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It's All Greek to Me: Four Days in Athens

The saying, "It's all Greek to me" makes so much sense now - it's a very challenging language. The letters are sometimes symbols and I haven't mastered one word yet.


I'm staying at a backpackers hostel in the heart of Athens.


It's hot out. Like 98 degrees hot outside.


Thankfully the rooms have AC and a beautiful balcony with white drapes that make me feel like princess Jasmine in The Jungle Book.


From my balcony, I spotted these wooden bikes at a hotel across a cobblestone walkway and just needed to try it out.


I biked around visiting ancient ruins, Filopappou Hill, stained-glass window churches and captured views of the Acropolis.

I'm sitting on Filopappou Hill in this photo looking at the Acropolis ---->


Filopappou has miles and miles of hiking trails. In August, however, it's very hot and I was sweating my face off just hiking to the top of this hill. I sat on these stones and meditated for a while.


Later, when I returned the bike, I got invited up to the hotel's rooftop pool. In the elevator, the bike renter guy said in a thick accent, "If anyone questions you, just say you know Mr. Paul"


I smiled, nodded and said, "Mr. Paul's friend. Got it."



I felt like royalty. And also a ragga-muffin because I was sippin' from a glass cup in a rooftop pool when all my stuff was splayed over a four-bed dorm across the street. I stayed here for about two hours and then went scouting for traditional Greek cuisine.


I must say, the hostel is very nice. So far I've met an Australian, two from New Zealand, one from the Netherlands, one from Germany, and four from various parts in the States. I met a guy named Tennessee. He's from Seattle.


Each day, I ventured out a little further as I started to gather my bearings. The Australian suggested I download the App Maps.Me and that was a LIFE SAVER! It's like Google Maps except you don't need service. You can use it in airplane mode, whenever you want.


With Maps.Me and a little liquid courage, I bought a train ticket and took the train to a bus station (asked three Greeks for directions along the way) and ended up at the ocean.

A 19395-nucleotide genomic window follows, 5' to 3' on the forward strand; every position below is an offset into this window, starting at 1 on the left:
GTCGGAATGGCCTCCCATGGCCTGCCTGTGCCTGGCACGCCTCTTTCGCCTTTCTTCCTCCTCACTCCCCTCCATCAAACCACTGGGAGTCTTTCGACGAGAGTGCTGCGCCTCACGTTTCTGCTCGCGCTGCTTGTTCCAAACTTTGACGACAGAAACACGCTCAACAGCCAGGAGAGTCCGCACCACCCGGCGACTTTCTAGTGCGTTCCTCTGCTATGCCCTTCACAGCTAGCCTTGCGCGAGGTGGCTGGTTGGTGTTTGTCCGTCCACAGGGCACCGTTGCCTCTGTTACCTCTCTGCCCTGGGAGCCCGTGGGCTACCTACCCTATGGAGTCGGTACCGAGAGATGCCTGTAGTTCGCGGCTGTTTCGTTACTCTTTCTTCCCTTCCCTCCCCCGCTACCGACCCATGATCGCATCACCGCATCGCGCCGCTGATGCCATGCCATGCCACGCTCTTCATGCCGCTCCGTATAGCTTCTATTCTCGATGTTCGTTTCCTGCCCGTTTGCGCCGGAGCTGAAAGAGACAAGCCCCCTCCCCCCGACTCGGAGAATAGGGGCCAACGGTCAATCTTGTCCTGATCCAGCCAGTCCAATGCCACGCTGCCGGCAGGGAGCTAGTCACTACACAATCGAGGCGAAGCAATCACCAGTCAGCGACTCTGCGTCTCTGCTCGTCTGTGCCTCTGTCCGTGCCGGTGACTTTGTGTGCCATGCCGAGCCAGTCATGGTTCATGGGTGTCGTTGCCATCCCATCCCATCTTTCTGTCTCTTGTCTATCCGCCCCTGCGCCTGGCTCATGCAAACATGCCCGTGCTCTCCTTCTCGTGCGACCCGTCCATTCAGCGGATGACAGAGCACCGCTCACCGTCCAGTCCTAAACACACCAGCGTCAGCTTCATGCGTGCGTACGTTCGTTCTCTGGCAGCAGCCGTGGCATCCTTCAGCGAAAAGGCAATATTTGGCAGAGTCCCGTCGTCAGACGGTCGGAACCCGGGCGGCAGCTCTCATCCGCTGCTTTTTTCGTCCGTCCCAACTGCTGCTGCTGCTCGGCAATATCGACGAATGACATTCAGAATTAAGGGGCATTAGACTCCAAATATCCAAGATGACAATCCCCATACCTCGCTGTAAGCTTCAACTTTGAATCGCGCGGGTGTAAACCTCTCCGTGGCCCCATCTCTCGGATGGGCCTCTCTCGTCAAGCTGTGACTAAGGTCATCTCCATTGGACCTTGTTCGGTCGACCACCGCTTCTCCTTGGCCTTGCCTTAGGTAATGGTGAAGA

I floated in the sea for a while - weightless. This wasn't the original place I was planning to go when I embarked on this journey. At a bus stop, I asked an older Greek man how to get to bus "A2" and he looked at me with white eyebrows going in every direction and small circular glasses and said, "Where you try go?"


"The beach," I said. "I want to go to the beach."


He shakes his head. "No, no, you not go there for beach."


He points to the map behind me and locates the furthest location away from where we are and says, "You go there. That one nice."


And then he said, "I could take you to nice place but you must be 21. Are you 21?"


I shrugged. We both laughed. And then he said very loudly, "I must leave you now!" as his bus approached across the busy road and he weaved through traffic to make it.


I boarded the next bus and rode it all the way to the end.


It has been hard to sleep because Greece is 8 hours ahead of CST time. I'm notorious for midnight snackers on the balcony because 1. I don't have an appetite during the day because it's hotter n' hell round here right now and 2. It's probably like, lunchtime, in the US when I'm supposed to be fast asleep at 2:35 a.m.


I got a message at 2 a.m. from Belay herself saying that she had arrived at the Hostel. We met and chatted till 4 a.m.


Today is my last full day in Athens. Next up? The Islands.


Thanks for following along on my journeys!


Much Love,

Em
















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